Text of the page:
Golden Software Blog

Helping you learn more about the latest product information, tips, tricks, techniques, and customer stories so you can visualize data and communicate results with ease.

Mapping the Summer Heat Wave in Surfer

As an avid outdoorsman in Colorado, I am always making sure I know what the current local weather pattern is going to do. Whether I’m going into Rocky Mountain National Park for a day hike, attending an outdoor show at Red Rocks amphitheater, or riding in the weekly Denver Cruiser ride, I have learned over the past 17 years that the weather in my colorful state is always unpredictable! I know I need to consult the forecast to see if I need to wear a rain jacket, pack a sweatshirt, cover myself with sunscreen, or a combination of all 3 before I embark on my journey. However, the past weeks and even few months seem to change this mode of thinking. The weather has been more predictable than past years; it’s going to be hot and dry.

There has been a lot of buzz in the media lately about El Niño and the global heatwave this summer. This piqued my interest; I was curious if Colorado was experiencing the same trend locally compared to previous years’ temperatures. My mapping professional side couldn’t balk at the opportunity to create some maps that compare the summer temperatures over past years in hopes to find some obvious temperature-increasing trends.

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Surfer 13 New Feature Series: Enhanced Attribute Management

Today's Surfer 13 new feature series article highlights new options for managing attributes of base map layers. Below is a republishing of Sabrina Pearson's recent newsletter article (Issue 79, published July 2015) about viewing and changing attributes in Surfer 13. Stay tuned for part two next week: querying attributes!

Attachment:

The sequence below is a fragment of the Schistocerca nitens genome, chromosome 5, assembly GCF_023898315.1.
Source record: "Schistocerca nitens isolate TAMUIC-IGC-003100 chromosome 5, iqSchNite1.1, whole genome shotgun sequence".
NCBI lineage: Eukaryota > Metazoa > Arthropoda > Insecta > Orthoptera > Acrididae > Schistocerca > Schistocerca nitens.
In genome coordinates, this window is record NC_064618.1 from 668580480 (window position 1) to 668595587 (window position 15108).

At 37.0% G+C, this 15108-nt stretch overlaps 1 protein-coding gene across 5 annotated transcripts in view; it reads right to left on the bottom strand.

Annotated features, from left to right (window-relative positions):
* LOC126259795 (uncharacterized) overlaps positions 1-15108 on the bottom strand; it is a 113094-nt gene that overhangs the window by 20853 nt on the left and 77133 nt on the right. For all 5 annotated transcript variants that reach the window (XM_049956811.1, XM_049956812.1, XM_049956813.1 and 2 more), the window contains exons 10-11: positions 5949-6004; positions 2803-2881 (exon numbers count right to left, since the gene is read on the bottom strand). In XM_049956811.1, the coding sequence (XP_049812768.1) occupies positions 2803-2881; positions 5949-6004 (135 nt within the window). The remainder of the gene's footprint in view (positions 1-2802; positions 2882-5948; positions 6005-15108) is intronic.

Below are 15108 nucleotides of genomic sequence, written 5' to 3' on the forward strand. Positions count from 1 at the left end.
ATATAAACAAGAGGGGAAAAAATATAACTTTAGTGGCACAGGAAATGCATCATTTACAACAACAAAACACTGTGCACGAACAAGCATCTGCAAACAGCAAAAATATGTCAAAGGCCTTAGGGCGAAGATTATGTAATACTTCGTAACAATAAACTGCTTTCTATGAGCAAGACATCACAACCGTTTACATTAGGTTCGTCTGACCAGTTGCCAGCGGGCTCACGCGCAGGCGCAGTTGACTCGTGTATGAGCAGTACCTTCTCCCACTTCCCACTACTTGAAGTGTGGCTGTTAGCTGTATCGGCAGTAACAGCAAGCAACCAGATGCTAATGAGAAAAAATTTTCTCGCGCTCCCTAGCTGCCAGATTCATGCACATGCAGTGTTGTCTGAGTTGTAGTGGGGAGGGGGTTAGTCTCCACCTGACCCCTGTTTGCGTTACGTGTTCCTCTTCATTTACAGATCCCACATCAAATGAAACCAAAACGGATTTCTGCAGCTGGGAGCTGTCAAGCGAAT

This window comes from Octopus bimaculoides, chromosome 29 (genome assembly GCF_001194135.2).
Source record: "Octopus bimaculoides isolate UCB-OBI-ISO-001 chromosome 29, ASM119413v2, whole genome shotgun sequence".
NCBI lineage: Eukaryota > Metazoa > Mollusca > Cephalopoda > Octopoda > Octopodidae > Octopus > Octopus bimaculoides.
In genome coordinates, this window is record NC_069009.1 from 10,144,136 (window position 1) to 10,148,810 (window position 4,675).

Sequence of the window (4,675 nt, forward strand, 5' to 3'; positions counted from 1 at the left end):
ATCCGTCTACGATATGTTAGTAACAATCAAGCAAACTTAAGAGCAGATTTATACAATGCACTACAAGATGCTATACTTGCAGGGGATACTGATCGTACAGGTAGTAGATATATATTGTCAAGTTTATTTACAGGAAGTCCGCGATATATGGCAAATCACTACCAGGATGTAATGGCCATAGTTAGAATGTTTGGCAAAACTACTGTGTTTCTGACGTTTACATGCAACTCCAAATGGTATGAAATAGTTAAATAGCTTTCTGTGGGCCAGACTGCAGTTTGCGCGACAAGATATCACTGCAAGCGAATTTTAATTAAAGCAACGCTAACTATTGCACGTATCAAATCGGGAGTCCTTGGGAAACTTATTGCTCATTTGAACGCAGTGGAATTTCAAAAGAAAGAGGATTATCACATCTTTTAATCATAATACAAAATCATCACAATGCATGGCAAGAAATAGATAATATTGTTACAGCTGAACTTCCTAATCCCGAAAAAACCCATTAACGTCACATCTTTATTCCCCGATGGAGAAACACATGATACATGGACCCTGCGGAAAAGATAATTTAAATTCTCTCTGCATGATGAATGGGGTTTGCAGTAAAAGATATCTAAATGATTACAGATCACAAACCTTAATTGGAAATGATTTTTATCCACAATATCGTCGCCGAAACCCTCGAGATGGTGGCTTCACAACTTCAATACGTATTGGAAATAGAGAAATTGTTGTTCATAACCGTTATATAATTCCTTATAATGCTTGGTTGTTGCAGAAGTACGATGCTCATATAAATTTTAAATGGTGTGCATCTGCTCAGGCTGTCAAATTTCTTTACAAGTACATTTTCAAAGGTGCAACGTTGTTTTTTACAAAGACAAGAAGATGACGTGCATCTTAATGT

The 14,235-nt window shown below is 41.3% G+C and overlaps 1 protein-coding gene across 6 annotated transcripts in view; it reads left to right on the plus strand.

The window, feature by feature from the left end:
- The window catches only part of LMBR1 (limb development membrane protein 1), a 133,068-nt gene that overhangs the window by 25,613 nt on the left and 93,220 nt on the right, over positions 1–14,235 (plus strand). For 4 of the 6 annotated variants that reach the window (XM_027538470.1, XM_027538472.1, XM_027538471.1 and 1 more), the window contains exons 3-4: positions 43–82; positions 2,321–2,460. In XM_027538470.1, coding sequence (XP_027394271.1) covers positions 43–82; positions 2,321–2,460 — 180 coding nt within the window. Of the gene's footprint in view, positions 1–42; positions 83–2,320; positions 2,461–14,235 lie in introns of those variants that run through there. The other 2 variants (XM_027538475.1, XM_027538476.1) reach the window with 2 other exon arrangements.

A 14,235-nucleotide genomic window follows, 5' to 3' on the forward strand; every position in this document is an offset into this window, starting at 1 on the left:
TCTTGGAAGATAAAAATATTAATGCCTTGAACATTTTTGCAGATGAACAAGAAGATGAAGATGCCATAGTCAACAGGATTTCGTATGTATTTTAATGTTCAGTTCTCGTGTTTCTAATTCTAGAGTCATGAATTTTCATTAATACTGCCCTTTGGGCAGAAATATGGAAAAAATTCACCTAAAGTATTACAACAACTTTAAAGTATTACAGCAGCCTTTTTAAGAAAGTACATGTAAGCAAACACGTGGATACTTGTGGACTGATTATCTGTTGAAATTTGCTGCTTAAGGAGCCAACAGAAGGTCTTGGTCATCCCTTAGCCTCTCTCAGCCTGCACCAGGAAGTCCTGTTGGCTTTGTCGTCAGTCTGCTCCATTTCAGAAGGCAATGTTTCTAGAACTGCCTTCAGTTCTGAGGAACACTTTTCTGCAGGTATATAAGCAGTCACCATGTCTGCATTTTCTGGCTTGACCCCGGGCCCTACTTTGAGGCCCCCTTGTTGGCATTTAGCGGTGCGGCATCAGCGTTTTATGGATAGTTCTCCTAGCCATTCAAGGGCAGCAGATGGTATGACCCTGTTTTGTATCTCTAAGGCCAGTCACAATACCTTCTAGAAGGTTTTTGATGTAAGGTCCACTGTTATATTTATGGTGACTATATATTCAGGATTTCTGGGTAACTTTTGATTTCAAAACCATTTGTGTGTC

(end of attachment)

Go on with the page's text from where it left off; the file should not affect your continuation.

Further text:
Your base maps contain important information, information that clarifies content, assists decision making, and supports the preservation of your data. This information is typically stored as attributes, or text information, associated with each object in a base map. For example, the attributes of a polyline representing a river might include the name of the river, its length, and the sediment load at a gauging station. Your maps are only as good as the underlying data; therefore, it is crucial to properly detail this information.

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Jennifer Woodson
Hi Shane, There is not an automatic way to slice through multiple grids at once in Surfer 13. I've added your vote for this featu... Read More
Monday, 09 November 2015 09:30
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Surfer 13 New Feature Series: Graticules

In the coming weeks, I'll be introducing some of the new features in Surfer 13. The first feature discussed in this series is the addition of graticules!

A graticule is a network of lines representing the Earth's parallels of latitude and meridians of longitude. While a graticule represents lines or latitude and longitude, a map-grid represents lines in other units, such as meters or feet. A graticule or map-grid can be added to a map by selecting the map and clicking the Map | Add | Graticule command. Graticules and map-grids are a great way to add more context to your maps. Display your axes in the units of your data (feet, meters, etc.), and add a graticule to show latitude and longitude values too! Do your clients need a map displayed in multiple units? Project your map in UTM meters, but display a grid in feet!

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